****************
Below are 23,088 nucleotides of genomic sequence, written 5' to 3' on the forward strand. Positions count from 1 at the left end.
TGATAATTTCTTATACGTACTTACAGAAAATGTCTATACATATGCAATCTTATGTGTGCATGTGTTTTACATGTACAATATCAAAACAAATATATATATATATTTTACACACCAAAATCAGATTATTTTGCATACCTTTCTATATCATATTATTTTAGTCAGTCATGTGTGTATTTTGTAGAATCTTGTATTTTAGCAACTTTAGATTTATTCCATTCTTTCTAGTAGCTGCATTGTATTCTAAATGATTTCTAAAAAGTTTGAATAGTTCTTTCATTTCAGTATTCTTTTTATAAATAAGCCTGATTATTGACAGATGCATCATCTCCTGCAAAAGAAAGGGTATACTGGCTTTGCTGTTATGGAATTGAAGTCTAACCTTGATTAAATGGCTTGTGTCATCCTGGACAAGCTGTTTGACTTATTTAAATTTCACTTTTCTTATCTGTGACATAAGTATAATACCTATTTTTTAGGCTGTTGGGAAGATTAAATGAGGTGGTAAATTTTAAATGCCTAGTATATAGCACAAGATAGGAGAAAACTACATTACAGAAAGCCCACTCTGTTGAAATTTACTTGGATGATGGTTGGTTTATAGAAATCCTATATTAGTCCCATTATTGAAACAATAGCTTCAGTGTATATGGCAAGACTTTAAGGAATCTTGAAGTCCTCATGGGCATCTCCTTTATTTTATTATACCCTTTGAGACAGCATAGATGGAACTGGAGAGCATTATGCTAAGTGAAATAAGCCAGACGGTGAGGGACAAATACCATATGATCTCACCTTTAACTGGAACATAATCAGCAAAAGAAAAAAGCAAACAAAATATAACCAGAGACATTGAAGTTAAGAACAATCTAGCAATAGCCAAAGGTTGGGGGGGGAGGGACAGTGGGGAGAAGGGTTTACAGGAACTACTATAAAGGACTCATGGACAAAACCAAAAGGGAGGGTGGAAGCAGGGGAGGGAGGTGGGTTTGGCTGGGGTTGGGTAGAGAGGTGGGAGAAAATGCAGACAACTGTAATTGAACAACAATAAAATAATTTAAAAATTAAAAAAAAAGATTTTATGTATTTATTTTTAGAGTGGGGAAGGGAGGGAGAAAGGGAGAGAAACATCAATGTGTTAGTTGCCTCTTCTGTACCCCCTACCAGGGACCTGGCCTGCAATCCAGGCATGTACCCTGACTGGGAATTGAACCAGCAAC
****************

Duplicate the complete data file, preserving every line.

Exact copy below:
Below are 23,088 nucleotides of genomic sequence, written 5' to 3' on the forward strand. Positions count from 1 at the left end.
TGATAATTTCTTATACGTACTTACAGAAAATGTCTATACATATGCAATCTTATGTGTGCATGTGTTTTACATGTACAATATCAAAACAAATATATATATATATTTTACACACCAAAATCAGATTATTTTGCATACCTTTCTATATCATATTATTTTAGTCAGTCATGTGTGTATTTTGTAGAATCTTGTATTTTAGCAACTTTAGATTTATTCCATTCTTTCTAGTAGCTGCATTGTATTCTAAATGATTTCTAAAAAGTTTGAATAGTTCTTTCATTTCAGTATTCTTTTTATAAATAAGCCTGATTATTGACAGATGCATCATCTCCTGCAAAAGAAAGGGTATACTGGCTTTGCTGTTATGGAATTGAAGTCTAACCTTGATTAAATGGCTTGTGTCATCCTGGACAAGCTGTTTGACTTATTTAAATTTCACTTTTCTTATCTGTGACATAAGTATAATACCTATTTTTTAGGCTGTTGGGAAGATTAAATGAGGTGGTAAATTTTAAATGCCTAGTATATAGCACAAGATAGGAGAAAACTACATTACAGAAAGCCCACTCTGTTGAAATTTACTTGGATGATGGTTGGTTTATAGAAATCCTATATTAGTCCCATTATTGAAACAATAGCTTCAGTGTATATGGCAAGACTTTAAGGAATCTTGAAGTCCTCATGGGCATCTCCTTTATTTTATTATACCCTTTGAGACAGCATAGATGGAACTGGAGAGCATTATGCTAAGTGAAATAAGCCAGACGGTGAGGGACAAATACCATATGATCTCACCTTTAACTGGAACATAATCAGCAAAAGAAAAAAGCAAACAAAATATAACCAGAGACATTGAAGTTAAGAACAATCTAGCAATAGCCAAAGGTTGGGGGGGGAGGGACAGTGGGGAGAAGGGTTTACAGGAACTACTATAAAGGACTCATGGACAAAACCAAAAGGGAGGGTGGAAGCAGGGGAGGGAGGTGGGTTTGGCTGGGGTTGGGTAGAGAGGTGGGAGAAAATGCAGACAACTGTAATTGAACAACAATAAAATAATTTAAAAATTAAAAAAAAAGATTTTATGTATTTATTTTTAGAGTGGGGAAGGGAGGGAGAAAGGGAGAGAAACATCAATGTGTTAGTTGCCTCTTCTGTACCCCCTACCAGGGACCTGGCCTGCAATCCAGGCATGTACCCTGACTGGGAATTGAACCAGCAAC